Friedman’s Civil War

I think I lack the words to adequately express how morally outrageous Tom Friedman’s call for a Muslim civil war is. But we can at least focus a bit on how factually inaccurate it is.

A couple of days ago, a suicide bombing in Pakistan killed 27. In July, militants hit a Pakistani hotel killing eleven. On December 8 12 were killed in Multan. That same day 100 Iraqis were killed in car bombs. Back in 2006 and 2007 there was regular fighting between Hamas and Fatah in which hundred were killed. And of course there’s ongoing violence in Iraq, in Yemen, in Sudan, and in many other Muslim countries.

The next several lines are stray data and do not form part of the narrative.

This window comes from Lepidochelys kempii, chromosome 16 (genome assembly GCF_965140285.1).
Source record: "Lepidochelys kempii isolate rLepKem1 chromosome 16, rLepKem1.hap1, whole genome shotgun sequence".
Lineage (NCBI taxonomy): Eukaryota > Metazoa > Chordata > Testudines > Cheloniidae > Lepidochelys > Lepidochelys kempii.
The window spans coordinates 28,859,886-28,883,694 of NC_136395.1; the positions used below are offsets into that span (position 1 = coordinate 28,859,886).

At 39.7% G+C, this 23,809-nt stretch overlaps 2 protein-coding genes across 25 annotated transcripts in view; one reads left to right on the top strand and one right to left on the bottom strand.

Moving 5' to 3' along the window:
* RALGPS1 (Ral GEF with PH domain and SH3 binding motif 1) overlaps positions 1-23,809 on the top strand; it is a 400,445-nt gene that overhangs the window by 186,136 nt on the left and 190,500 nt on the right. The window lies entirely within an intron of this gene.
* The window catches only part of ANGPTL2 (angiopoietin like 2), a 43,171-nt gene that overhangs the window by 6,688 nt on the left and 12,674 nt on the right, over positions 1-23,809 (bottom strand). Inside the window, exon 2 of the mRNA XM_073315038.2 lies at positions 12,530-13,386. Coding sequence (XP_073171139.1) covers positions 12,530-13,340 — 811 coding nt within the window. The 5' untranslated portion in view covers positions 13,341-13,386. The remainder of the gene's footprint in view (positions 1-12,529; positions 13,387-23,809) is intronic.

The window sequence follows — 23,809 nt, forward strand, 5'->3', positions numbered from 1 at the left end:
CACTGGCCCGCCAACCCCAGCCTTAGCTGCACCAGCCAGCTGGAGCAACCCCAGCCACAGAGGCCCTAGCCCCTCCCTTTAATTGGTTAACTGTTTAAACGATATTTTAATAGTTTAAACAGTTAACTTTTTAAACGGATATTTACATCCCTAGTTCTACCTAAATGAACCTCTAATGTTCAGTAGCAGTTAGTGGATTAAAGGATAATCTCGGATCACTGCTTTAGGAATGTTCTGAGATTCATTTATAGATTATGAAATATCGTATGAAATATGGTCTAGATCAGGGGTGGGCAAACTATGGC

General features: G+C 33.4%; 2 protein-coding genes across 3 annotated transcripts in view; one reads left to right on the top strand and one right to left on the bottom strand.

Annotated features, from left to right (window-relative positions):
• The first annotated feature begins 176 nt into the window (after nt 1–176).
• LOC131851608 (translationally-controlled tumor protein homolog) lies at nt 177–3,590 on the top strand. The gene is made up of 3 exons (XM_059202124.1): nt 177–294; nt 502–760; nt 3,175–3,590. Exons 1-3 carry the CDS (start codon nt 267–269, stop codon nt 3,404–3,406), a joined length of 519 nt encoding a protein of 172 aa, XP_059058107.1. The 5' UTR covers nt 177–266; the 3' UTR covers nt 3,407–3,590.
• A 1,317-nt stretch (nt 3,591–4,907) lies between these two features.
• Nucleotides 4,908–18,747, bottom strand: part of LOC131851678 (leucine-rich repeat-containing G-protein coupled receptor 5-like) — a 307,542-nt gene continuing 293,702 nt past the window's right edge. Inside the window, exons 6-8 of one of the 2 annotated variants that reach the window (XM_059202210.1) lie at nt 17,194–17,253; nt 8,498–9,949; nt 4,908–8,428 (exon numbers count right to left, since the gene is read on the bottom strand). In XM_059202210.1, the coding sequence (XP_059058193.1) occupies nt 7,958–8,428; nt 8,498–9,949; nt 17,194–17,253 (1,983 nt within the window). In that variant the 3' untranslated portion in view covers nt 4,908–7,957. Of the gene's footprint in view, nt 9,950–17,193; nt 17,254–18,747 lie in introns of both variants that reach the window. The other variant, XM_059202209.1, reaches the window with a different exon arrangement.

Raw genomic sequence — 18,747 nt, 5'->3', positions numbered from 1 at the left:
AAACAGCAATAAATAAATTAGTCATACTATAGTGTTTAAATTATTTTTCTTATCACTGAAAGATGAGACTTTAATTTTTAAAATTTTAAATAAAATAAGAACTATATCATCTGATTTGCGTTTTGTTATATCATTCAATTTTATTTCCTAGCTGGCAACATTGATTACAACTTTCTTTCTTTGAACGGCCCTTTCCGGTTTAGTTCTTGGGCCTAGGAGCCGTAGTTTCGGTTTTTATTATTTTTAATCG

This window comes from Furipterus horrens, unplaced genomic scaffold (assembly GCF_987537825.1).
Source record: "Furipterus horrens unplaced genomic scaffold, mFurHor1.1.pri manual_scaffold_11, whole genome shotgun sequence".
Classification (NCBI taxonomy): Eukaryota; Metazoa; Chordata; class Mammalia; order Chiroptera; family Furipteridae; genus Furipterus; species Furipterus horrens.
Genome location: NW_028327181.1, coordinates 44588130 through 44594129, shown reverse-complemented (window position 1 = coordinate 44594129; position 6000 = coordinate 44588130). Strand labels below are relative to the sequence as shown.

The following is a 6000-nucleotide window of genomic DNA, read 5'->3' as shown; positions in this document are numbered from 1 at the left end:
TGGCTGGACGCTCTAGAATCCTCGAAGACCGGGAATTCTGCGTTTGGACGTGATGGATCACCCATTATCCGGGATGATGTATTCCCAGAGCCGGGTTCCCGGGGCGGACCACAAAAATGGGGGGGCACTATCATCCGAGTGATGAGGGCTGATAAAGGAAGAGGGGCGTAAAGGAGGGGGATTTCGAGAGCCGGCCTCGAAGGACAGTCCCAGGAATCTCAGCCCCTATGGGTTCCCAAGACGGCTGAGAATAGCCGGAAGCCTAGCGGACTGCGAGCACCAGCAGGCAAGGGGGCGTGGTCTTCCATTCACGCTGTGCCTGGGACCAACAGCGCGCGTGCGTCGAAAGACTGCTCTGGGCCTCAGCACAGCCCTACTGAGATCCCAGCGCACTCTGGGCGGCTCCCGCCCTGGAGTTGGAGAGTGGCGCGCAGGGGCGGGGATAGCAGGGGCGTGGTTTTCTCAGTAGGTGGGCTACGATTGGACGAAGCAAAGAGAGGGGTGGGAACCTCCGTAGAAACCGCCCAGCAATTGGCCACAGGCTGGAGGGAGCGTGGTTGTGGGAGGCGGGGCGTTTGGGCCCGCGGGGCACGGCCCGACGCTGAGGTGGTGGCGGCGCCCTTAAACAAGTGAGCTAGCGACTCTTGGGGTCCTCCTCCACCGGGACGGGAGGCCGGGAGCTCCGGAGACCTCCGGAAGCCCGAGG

Any normal person would conclude the obvious — Muslim-majority countries are suffering from an excess of civil wars most of which have some element of religious overtones. There’s quite a lot of violence and fighting. And it’s bad. People get maimed and killed. Children are turned into orphans. Hospitals and schools and productive infrastructure are destroyed. And while moral culpability for bad acts always adheres primarily to the bad actor, the fact of the matter is that the dominant theme of US foreign policy since 9/11 has been to intensify and exacerbate these conflicts, leading to vast quantities of death, destruction, and displacement.